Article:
activist defense

on the intersection of activism and legal systems

Tag: center for constitutional rights

watchlisting guidance sets forth inclusion criteria, evidentiary standards, and procedures for placing individuals on no-fly list

The no-fly list, a secondary watch list derived from the main terrorist watch list, is used to prevent people from boarding aircraft. It consisted of 16 names before September 11, 2001. As of early 2012, it included approximately 21,000 names.

The only requirement for labeling someone a terrorist and barring him or her from flying indefinitely is that a federal agent must believe the person poses a ‘threat’ of engaging in terrorism. The definition of terrorism is broad enough to include civil disobedience. According to today’s press release from the Center for Constitutional Rights,

The criteria for placement on the broader terrorist watchlist, which grew by nearly half a million entries in 2013 alone, are even lower. Social media postings, including, presumably, posts to Facebook and Twitter, can apparently by themselves result in placement on a watchlist, as can “travel for no known lawful or legitimate purpose to a locus of terrorist activity” …

after ten years, federal communications commission votes to rein in prison phone rates

On Friday, the Federal Communications Commission (FCC) voted to reduce interstate phone call costs for prisoners and their families. Many civil rights groups, including the Ella Baker Center for Human Rights, the Center for Constitutional Rights, and the Human Rights Defense Center, have been pushing the FCC to lower these exorbitant rates. The FCC has been weighing the issue for approximately 10 years.

On December 26, the FCC proposed new rules to reduce the cost of interstate phone calls from inmates. The deadline for initial comments was March 25. According to the ACLU’s press release,

Previously an unregulated part of the phone industry, prison calling costs have reached as high as $20 for a 15-minute call in some states. Beginning immediately, the FCC will cap rates at 25 cents per minute [for collect calls], meaning that the cost of a 15 minute long distance call will not exceed $3.75. The FCC also banned extra fees to connect a call or use a calling card.

More than 2 million families communicate with incarcerated family members via long-distance phone calls. The proposal approved Friday caps rates at 21 cents per minute for debit and prepaid calls. It also prohibits companies from penalizing customers with hearing loss or limitation for using relay services.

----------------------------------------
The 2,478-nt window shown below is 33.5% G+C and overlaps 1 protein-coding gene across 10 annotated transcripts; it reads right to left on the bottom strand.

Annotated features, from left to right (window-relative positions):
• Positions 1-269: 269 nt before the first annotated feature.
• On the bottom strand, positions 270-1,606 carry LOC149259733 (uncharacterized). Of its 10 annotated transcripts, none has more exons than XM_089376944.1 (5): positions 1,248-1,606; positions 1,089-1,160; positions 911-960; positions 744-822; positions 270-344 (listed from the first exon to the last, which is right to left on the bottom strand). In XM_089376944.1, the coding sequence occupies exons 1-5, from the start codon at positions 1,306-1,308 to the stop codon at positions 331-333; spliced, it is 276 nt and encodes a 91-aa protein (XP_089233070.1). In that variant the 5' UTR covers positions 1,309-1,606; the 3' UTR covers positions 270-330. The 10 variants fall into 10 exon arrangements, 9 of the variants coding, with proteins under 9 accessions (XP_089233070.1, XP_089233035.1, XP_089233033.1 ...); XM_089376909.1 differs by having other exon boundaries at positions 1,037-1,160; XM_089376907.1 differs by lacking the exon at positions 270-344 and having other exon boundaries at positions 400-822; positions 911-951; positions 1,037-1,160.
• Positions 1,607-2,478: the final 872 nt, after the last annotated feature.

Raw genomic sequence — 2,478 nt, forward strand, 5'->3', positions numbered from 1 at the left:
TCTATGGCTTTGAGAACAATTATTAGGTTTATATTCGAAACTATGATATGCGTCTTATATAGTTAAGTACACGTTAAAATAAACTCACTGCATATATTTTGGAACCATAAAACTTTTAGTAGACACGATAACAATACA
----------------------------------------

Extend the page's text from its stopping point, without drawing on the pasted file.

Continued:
former inmate daniel mcgowan’s claims against the bureau of prisons dismissed

On November 9, 2006, Daniel McGowan pled guilty to conspiracy and arson charges, with the understanding that he wouldn’t implicate or identify anyone other than himself. After traveling from the East Coast to Oregon, McGowan had acted as a lookout for two Earth Liberation Front (ELF) arsons, including when activists burned down the offices of Superior Lumber. According to a 2006 Rolling Stone article,

Daniel McGowan, the sandy-haired son of a New York cop, hopped a train to the West Coast with a backpack of his things, hoping to find out what the green anarchists could teach him about changing the world. An earnest student of political theory, McGowan had been trained in nonviolent resistance by the Ruckus Society, and when he arrived in Eugene he volunteered to put together a page in Earth First! Journal to drum up support for political prisoners.

After pleading guilty in 2006, McGowan was sentenced to seven years in prison. McGowan was subsequently transferred from the general prison population to a highly-restrictive Communications Management Unit (CMU) in Marion, Illinois. On March 30, 2010, the Center for Constitutional Rights filed a lawsuit on behalf of several plaintiffs, including McGowan, challenging policies and conditions at two CMUs, and the circumstances under which the CMUs were established. (Later in 2010, McGowan was transferred back into the general prison population, but in February 2011 he was transferred to the CMU in Terre Haute, Indiana.)

Today the court dismissed McGowan’s claims – that he was placed in CMUs in retaliation for protected First Amendment activity – because he was not subjected to physical harm. The Prison Litigation Reform Act (PLRA) says that no federal civil action may be brought by a prisoner for mental or emotional injury suffered while in custody without a prior showing of physical injury. The other claims in the case, challenging broad due process violations at the CMUs, will proceed.

federal judge dismisses lawsuit challenging the animal enterprise terrorism act

Yesterday U.S. District Judge Joseph Tauro dismissed the lawsuit five animal rights activists filed to challenge the federal Animal Enterprise Terrorism Act, which criminalizes protected First Amendment speech. Judge Tauro decided that the activists did not have standing to challenge the constitutionality of the 2006 law. The activists’ attorneys say they will appeal. According to the Center for Constitutional Rights press release,

The judge’s ruling was based on a narrow interpretation of the AETA as criminalizing only property destruction and threats, despite the law’s broad prohibition on causing an animal enterprise any loss of property, which is generally understood to include the loss of profit.

The AETA was first used on February 19, 2009, when four activists were charged under the law for allegedly participating in threatening demonstrations at the homes of University of California researchers who conducted tests on animals. (Full disclosure: I assisted the activists’ attorneys as support counsel.) U.S. District Judge Ronald Whyte dismissed the charges on July 12, 2010; but other activists charged under the AETA have been less successful.

federal communications commission proposes new rules to rein in prison phone rates